I can’t remember when I first heard my father referred to as the “Bull of the Bottoms” but I can certainly imagine how that nickname might have come about. He stood five feet 10 or so inches tall, with a solidly built frame carrying probably around a 220 pounds.
Bald-headed and broad shouldered with a thick neck, he presented a profile of unalloyed strength. My father could effortlessly sweep us children up in one fluid motion to a perch on his shoulder. When his hand gripped a wrench, the most reluctant bolt would crack free.
Following his return from service as a liaison pilot on the front lines of the jungle war against the Japanese in Burma, he and a friend built, from the ground up, a service station and garage in an industrial area of Kansas City known as the West Bottoms at the confluence of the Kaw and Missouri Rivers. A tough, dirty area of warehouses and factories, it was only blocks from the large slaughterhouses, which provided the local trademark steaks for the restaurant trade and a strong stench for those of us working nearby when the wind blew from the west, as it often did.
In the 1950s my father’s work days were long. He left before we got up for school in the morning and came home smelling of oil and gas after our suppers. His work week lasted six days and he often added a trip down on Sundays, with a car full of kids to run around the gas pumps and service bays while he tended to some maintenance or bookkeeping task.
Over those years, I have no memory at all of him raising his voice to my mother and certainly not his hand. I actually have no memory of being spanked by him, but in those days with the wide acceptance of corporal punishment as a parental method of control I am sure it happened.
Sadly, children in some other families in our neighbourhood, however, did not have role models like him. Abusive behaviour was not uncommon. One of my sisters years later told me of a neighbour’s attempt to molest her as a child. She stood her ground and told him that if he ever tried that again that she would tell our father, with quick and sure consequences for the abuser. He never looked at her again but likely others suffered from his wrath and lecherousness.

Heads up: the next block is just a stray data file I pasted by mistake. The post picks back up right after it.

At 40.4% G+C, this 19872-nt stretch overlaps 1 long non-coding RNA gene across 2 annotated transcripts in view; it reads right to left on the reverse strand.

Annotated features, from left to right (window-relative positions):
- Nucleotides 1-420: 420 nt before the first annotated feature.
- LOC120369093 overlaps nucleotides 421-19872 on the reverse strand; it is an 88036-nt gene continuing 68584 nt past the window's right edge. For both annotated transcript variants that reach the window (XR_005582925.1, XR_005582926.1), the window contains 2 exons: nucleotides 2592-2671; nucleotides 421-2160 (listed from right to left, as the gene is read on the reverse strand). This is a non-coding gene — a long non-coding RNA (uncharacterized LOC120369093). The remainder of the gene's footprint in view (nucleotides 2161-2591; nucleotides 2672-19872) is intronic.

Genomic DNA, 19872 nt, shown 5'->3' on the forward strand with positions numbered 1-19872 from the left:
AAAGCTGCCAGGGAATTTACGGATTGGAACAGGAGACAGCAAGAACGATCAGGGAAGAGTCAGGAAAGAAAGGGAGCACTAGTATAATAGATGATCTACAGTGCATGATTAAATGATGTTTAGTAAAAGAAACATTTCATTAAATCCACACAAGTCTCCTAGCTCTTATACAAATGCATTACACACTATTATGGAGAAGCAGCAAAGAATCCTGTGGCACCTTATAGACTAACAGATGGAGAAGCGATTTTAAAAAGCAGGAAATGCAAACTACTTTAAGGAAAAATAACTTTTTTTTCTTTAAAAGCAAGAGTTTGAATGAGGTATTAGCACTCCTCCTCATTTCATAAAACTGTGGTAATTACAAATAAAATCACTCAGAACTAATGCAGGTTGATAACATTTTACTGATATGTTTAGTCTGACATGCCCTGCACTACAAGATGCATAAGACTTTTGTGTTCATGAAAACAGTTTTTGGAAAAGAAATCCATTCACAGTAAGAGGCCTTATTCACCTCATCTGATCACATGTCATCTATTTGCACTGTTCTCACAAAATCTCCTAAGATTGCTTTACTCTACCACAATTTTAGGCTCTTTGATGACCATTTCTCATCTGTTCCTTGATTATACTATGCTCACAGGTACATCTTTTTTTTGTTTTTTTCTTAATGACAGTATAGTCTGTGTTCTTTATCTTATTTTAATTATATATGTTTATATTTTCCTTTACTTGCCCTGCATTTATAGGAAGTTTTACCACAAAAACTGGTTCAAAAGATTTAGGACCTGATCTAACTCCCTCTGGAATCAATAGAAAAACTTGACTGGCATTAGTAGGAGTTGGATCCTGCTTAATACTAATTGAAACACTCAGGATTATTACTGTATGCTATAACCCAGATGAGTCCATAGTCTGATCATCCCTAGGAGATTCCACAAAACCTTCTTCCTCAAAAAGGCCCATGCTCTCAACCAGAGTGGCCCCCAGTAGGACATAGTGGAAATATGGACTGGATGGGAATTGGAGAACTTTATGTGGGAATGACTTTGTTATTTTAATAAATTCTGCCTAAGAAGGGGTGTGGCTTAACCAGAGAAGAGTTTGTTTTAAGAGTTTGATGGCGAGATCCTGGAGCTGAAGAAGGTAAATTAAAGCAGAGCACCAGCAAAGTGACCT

Family violence remains a sad feature of contemporary life just as it was two generations ago. Women bear the brunt of the harm from this societal plague. It must end. Events like the annual 12 Days to End Violence against Women or the White Ribbon campaign currently seeking to raise the awareness of our Yukon community to this national concern offer hope.
The Institute for Peace and Justice (www.ipj-ppj.org), housed at my undergraduate alma mater of St. Louis University when I first got to know of its work in the 1970s, has organized a Families against Violence Action Network as well as a Parenting for Peace and Justice program. Both of these efforts attempt to root nonviolence deeply in the home while placing the family in a larger engaged global community context.
A centrepiece of their campaign is a “family pledge of nonviolence.” In part, the pledge reads: “Making peace must start within ourselves and in our family … To respect myself, affirm others and to avoid uncaring criticism, hateful words, physical attacks and self-destructive behaviour … To challenge violence in all its forms whenever I encounter it, whether at home, at school, at work, or in the community, and to stand with others who are treated unfairly.”
Ending generational patterns of abuse and violence or challenging the deeply rooted acceptance of violence in its many forms as entertainment or as a solution to global problems will not be an easy or a short-term effort. However, we must seek the strength needed to become a nonviolent, peaceable people.
Michael Dougherty is co-chair of the social justice committee of Sacred Heart Cathedral of Whitehorse. Contact firstname.lastname@example.org.